Project #39211 - WEB 2.0: 2001-NOW

It is a truism in the study of human technology that any tool that makes it into the public's attention will eventually be used for purposes entirely unforeseen by its inventor(s) and probably contrary to the general public interest. This is certainly been the case with the information technologies going up around and with the Internet. E-mail is great, but spam isn't. Online video of the grandkids is wonderful; online pornography accessible to little Johnny, not so much. Despite much breastbeating, it's really very difficult to have the good without the bad -- and even differentiating the good from the bad is often a matter of opinion. As Miles' Law says, where you stand depends upon where you sit.

In the past couple of years, we have become so saturated with and dependent upon social media such as Facebook and Twitter that we haven't always noticed the potential Dark Side -- most specifically, the ability to use these tools not only to connect individuals in cyberspace but to mobilize groups for action in the Real World. There's a phenomenon of relatively recent -- or at least reinvented -- origin, called the "flash mob" -- defined most generally as a group of people voluntarily assembled at a particular place and time for a particular purpose, coordinated through shared access to social media. These aren't altogether a new invention -- the phone and before that, the telegraph, and before that, a good strong voice have been tools used to assemble flash mobs in the past. But what's been recently discovered is how easy it is to do so using modern social media, and how effective such mobs can be.

As we said, whether or not you consider this to be a good development or a bad development depends a lot on how you evaluate the purpose of the mob. Public assemblies to install democracy in an authoritarian state sound pretty good; assembling gang members to break windows and burn cars wouldn't strike most of us as all that great. Here's a sampling of different points of view on this general subject:

Tavoulareas, E. (2011, August 22). Social media: The Jekyll & Hyde of media? Changemakers. Retrieved from

Goodman, J. (2011, August 17). Debate over social media incitement as flash mobs strike. The Lede: Blogging the News. New York Times. Retrieved from

Brennan, E. (2011, August 19). Flash Mobs – The dark side of social media revealed. Retrieved from

Lum, R. (2011) Spreading the happiness one flash mob at a time. CreativeGuerillaMarketing. Retrieved from

Optional Reading

Kelly, L. (2011, March 22). Advertising with flash mobs. JSNCafe. Retrieved from

Heaney, F. (n.d.) The short life of flash mobs. Stay Free!. Retrieved from

The Economist. (2006, August 29). Shop affronts: Chinese consumers are ganging up on their retailers. Retrieved from

This last article is notable particularly for a comment reaching new levels of cluelessness, to wit:

“'This is not what social media was designed to accomplish', states Ken Wisnefski, who was recently interviewed on FOX News discussing cyber security. 'At WebiMax, we build social media campaigns for our clients to increase their brand awareness and develop additional revenue streams. The organizing of ‘flash mobs’ in Philadelphia demonstrates the capabilities of the misuse of one of the most powerful mass-communications tools in the 21st century.'”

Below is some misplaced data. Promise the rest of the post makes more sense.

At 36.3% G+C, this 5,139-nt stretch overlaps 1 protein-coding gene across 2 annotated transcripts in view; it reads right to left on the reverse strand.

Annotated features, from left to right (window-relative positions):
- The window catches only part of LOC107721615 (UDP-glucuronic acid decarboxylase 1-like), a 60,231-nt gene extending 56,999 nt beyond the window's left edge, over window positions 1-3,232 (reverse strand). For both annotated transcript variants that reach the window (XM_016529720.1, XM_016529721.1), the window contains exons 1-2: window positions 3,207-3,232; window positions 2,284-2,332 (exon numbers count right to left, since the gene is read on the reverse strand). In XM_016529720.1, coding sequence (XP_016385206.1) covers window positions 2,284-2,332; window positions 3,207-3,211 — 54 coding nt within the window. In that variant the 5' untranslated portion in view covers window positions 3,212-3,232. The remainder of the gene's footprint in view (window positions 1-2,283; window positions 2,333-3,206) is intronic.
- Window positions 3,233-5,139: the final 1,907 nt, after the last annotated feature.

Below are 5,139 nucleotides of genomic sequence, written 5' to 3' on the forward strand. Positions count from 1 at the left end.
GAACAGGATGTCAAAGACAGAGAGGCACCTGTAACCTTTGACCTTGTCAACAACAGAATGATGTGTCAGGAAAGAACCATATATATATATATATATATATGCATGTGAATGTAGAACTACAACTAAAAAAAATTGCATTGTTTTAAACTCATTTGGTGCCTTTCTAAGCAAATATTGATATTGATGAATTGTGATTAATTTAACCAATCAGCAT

In other words, "It's perfectly all right for us to use this tool to sell you stuff, but how dare you think of using it for any other purpose?" Mr. Wisnefski has obviously missed the entire point of Web 2.0 -- that is, user participation, user generation of content, and interactivity. There's no stuffing that particular genie back in the bottle.

Once you've read these short articles on flash mobs, you'll probably want to do some additional Internet research of your own looking into other aspects of this phenomenon and other kinds of areas where they have occurred. When you feel you have a good handle on the idea, you'll be in a position to write a short (3-5) page paper on the topic:

“What ought to be done about “flash mobs”, and by whom? Why?”

Assignment Expectations

Your paper should be between 2-4 pages. Take a definite stand on the issues, and develop your supporting argument carefully. Using material from the background information and any other sources you can find to support specific points in your argument is highly recommended; try to avoid making assertions for which you can find no support other than your own opinion.

Be sure to provide proper citations for any material you reference from other sources! Please be guided by the TUI Guidelines cited in the background information for help in structuring and developing your paper.

You will be particularly assessed on:

       Your ability to see what the module is all about and to structure your paper accordingly.

       Your informed commentary and analysis -- simply repeating what your sources say does not constitute an adequate paper.

Your ability to draw on a range of sources, and to establish your understanding of the historical context of the question

Subject Computer
Due By (Pacific Time) 09/06/2014 05:30 pm
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